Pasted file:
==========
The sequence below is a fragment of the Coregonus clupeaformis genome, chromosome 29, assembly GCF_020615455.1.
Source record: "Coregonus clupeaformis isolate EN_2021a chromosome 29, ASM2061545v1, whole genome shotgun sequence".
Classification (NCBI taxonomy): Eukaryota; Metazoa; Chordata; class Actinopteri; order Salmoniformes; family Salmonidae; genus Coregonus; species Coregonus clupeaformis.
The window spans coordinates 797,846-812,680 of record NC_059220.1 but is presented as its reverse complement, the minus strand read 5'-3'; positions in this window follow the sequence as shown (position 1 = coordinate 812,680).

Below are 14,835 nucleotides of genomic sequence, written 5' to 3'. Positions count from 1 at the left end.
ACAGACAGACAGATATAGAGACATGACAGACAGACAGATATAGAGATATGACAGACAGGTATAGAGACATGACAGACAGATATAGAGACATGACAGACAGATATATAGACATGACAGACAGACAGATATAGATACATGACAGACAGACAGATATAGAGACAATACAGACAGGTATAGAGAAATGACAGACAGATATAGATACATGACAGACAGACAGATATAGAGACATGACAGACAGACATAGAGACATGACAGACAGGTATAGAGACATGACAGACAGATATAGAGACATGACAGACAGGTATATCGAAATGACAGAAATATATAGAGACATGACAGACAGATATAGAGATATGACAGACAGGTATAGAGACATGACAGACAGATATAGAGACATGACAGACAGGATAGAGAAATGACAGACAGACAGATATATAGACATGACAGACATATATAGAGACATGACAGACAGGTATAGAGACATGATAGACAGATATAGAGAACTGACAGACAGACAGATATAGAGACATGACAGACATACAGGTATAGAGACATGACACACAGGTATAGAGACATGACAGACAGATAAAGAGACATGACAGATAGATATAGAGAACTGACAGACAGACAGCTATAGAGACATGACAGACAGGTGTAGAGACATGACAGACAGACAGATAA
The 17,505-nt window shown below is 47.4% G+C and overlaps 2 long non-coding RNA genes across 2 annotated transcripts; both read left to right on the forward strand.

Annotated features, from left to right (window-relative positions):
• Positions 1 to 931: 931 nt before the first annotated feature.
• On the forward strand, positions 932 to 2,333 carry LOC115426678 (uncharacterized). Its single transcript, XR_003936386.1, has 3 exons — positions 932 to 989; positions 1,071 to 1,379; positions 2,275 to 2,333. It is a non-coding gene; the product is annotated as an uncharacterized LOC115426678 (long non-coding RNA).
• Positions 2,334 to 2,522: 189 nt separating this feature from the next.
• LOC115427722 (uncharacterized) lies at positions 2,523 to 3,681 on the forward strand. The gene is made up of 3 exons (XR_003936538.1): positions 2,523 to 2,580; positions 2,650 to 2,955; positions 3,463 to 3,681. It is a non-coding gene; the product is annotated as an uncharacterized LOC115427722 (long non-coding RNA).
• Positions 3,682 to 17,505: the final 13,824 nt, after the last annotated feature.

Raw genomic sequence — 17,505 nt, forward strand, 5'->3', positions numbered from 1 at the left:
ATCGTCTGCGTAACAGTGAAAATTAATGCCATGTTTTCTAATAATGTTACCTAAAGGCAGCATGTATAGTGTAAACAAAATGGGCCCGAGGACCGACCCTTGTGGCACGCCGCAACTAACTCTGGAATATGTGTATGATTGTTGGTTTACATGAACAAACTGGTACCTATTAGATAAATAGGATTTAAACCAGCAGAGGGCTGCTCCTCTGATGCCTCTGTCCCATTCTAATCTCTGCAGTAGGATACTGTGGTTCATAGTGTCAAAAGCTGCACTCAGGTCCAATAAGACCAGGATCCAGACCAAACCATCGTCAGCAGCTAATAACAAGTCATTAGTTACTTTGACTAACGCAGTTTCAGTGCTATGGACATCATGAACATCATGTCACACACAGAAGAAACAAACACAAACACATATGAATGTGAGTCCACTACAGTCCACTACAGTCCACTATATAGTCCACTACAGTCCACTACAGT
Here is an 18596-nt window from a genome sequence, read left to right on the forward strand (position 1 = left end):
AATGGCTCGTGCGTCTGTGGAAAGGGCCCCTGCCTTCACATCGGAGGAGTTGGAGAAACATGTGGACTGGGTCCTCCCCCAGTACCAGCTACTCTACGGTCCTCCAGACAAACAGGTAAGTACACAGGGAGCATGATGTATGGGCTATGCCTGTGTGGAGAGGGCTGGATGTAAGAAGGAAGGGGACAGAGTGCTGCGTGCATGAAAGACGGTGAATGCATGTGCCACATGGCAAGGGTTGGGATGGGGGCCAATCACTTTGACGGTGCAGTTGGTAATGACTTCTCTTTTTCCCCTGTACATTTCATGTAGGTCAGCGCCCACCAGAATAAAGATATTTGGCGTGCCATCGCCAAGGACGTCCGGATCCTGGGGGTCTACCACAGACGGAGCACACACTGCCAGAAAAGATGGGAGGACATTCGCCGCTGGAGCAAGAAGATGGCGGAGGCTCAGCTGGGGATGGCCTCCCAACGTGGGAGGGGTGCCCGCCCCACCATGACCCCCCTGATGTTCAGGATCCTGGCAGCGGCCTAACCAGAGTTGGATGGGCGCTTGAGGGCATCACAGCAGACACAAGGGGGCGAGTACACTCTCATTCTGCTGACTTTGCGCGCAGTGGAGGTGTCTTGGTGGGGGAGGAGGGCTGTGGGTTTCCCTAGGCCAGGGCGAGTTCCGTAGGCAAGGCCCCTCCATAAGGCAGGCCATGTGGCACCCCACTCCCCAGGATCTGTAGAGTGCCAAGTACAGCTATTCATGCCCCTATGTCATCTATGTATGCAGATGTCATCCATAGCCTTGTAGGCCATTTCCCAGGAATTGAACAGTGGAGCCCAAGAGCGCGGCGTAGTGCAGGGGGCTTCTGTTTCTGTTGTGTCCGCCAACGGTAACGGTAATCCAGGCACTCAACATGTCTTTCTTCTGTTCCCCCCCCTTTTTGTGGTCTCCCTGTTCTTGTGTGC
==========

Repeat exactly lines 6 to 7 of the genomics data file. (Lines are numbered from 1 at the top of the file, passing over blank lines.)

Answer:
ACAGACAGACAGATATAGAGACATGACAGACAGACAGATATAGAGATATGACAGACAGGTATAGAGACATGACAGACAGATATAGAGACATGACAGACAGATATATAGACATGACAGACAGACAGATATAGATACATGACAGACAGACAGATATAGAGACAATACAGACAGGTATAGAGAAATGACAGACAGATATAGATACATGACAGACAGACAGATATAGAGACATGACAGACAGACATAGAGACATGACAGACAGGTATAGAGACATGACAGACAGATATAGAGACATGACAGACAGGTATATCGAAATGACAGAAATATATAGAGACATGACAGACAGATATAGAGATATGACAGACAGGTATAGAGACATGACAGACAGATATAGAGACATGACAGACAGGATAGAGAAATGACAGACAGACAGATATATAGACATGACAGACATATATAGAGACATGACAGACAGGTATAGAGACATGATAGACAGATATAGAGAACTGACAGACAGACAGATATAGAGACATGACAGACATACAGGTATAGAGACATGACACACAGGTATAGAGACATGACAGACAGATAAAGAGACATGACAGATAGATATAGAGAACTGACAGACAGACAGCTATAGAGACATGACAGACAGGTGTAGAGACATGACAGACAGACAGATAA
The 17,505-nt window shown below is 47.4% G+C and overlaps 2 long non-coding RNA genes across 2 annotated transcripts; both read left to right on the forward strand.